By Wednesdaythe 12th March at 2 p.m. we had gone through the Suez Canal and the Red Sea,and reached the Gulf of Aden. We had passed Egypt, Sudan, Ethiopia and Somalion one side, and Saudi Arabia and Yemen on the other. The Misr then entered theIndian Ocean and sailed down the African coast. I must say here that during thefirst two days at sea, we suffered from seasickness, but after that we were allright. On Wednesday the 19th of March at 1 p.m., we crossed the Equator. Thedays were extremely hot, and we children spent most of the daytime playing inthe makeshift canvas swimming pools, although at that time none of us couldswim. The nights were very hot as well, and it was impossible to sleep in thebunks. So we either slept on deck, or below on the top of the holds, were therewas refrigerated food stored. I do not know if anyone can recollect thefollowing incident. One day my brother and I, saw a woman passenger who wasreclining in a wooden deckchair in the shade. She tried to rearrange theposition of the deckchair while she was still sitting on it. Her finger gotinto the crosses of the deckchair, which acted like a cutter or scissors. Thedeckchair collapsed with her weight, and I saw her screaming and holding up herhand, while her finger was lying on the deck. She was taken to the ship'sdoctor immediately. I later saw her again with a bandaged hand, minus a finger.
The shiparrived at Durban on Friday the 28th of March at 7 p.m. It had already been amonth since we left Malta, and we still had a long way to go. The passengerswere allowed to disembark from the vessel. I remember that we went for walksalong the shore somewhere, and sometimes our parents even hired a rickshaw thatwas pulled by man instead of horses. We also had time to visit the nearbysurrounding towns and villages, and roamed around the streets. Their way ofliving and their culture is totally different from ours. All we saw was povertyall around, although I could not understand why, at that time. On Sunday the30th March, at noon, we left Durban on the final stretch to Australia.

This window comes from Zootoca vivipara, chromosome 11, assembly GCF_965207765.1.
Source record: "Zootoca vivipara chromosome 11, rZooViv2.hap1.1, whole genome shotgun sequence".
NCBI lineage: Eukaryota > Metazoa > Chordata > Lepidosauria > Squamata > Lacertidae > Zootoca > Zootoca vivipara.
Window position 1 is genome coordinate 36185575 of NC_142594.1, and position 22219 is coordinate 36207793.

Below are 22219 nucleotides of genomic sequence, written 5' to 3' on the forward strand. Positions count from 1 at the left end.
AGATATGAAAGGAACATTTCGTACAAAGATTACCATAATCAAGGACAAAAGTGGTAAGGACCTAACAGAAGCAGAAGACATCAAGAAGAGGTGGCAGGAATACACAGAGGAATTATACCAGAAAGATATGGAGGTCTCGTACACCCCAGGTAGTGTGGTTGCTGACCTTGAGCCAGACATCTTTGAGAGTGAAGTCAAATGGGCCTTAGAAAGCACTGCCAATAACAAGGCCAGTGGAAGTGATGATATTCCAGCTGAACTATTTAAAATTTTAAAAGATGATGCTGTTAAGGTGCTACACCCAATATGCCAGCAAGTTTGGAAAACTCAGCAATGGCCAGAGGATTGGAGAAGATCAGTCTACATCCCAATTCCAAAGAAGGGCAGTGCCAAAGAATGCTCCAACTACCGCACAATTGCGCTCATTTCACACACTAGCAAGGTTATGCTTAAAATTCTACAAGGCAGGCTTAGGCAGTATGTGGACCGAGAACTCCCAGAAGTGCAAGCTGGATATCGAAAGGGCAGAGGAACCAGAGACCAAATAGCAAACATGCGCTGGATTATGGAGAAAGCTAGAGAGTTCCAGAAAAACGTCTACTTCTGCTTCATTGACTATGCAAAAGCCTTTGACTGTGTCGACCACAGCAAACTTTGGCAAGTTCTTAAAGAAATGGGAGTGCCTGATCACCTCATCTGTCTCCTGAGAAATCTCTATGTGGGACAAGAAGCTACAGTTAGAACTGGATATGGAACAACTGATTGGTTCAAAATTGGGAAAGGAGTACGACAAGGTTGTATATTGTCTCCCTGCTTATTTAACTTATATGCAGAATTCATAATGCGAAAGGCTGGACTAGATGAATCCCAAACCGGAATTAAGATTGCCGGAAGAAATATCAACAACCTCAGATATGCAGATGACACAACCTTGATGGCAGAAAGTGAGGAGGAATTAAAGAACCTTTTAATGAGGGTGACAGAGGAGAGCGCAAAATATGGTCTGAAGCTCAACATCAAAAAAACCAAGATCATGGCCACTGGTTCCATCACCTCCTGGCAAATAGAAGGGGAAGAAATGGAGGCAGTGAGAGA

We now hadto cross the Indian Ocean, which is noted for storms, very bad weather andrough seas. As stated the Misr was not a very large ship. Once we hit the openseas, she began to roll heavily. I remember being on deck with my brotherEdmund, in some very bad weather. The ship was reeling from side to side, andto us, the waves seemed as high as mountains. This is no exaggeration, becausefrom the deck, I remember clearly, that we had to look up at the waves and notdown. We were so terrified at the sight that we went below deck. We sawhundreds of plates falling down in the kitchen and ending smashed up on thedeck floor. Most of the passengers were vomiting everywhere, and they wereeither sitting down or lying down. Only a few could stand and walk, and this,in a sort of drunken manner, swaying from one side to another. What reallystuck in my mind was looking out of a porthole that overlooked the forward partof the ship. The bow would dip into the sea, until it was completely covered bythe waves. I would count the seconds to see when, and how long it would take tolift. I sometimes thought that the bow would not be able to come up again. Thisexperience made me terrified of the sea for many years to come. However we didhave some pleasant days as well. On Saturday 13th of April 1947, we arrived atFremantle, in West Australia, and on Sunday the 20th April, at 7 p.m., wearrived in Melbourne. Disembarkation took two days to complete, since theimmigrants were checked one by one. Finally at 9 a.m. on the 22nd of April,when it was our turn we disembarked, passed through customs and emigration, anddad went to make arrangements for the family to travel to Sydney by train, thatvery evening at 6.30 p.m. I had never seen a train before, let alone ride one,so we were all probably fascinated. There was not much to see during the night,so we children must have fallen asleep. What I do remember clearly is that inthe middle of the night, we had to change trains. We got off the first train atthe station of some town or another, and while mum, the luggage and us childrenwere left waiting on the station platform, dad went to find out which was theother train that we had to board to continue our journey. Dad came back aftersome time, and while he took mum, Edmund and Robert, plus some luggage to ourcompartment on the new train, he told me to wait for him, with the remainingluggage and not to move. I remember having worn a long blue coat, and sittingon the rest of the luggage waiting for dad. The station was not so brightlylit, and I could just make out people rushing from one place to another, fromone train to another, and shadows everywhere. I must say that I was a bitfrightened of being left there all alone in an unfamiliar place. After whatseemed a lone time, dad came back, picked up the rest of the luggage and weboth boarded the second train, and joined the others. We arrived at Sydney thenext day, Tuesday the 23rd April at noon.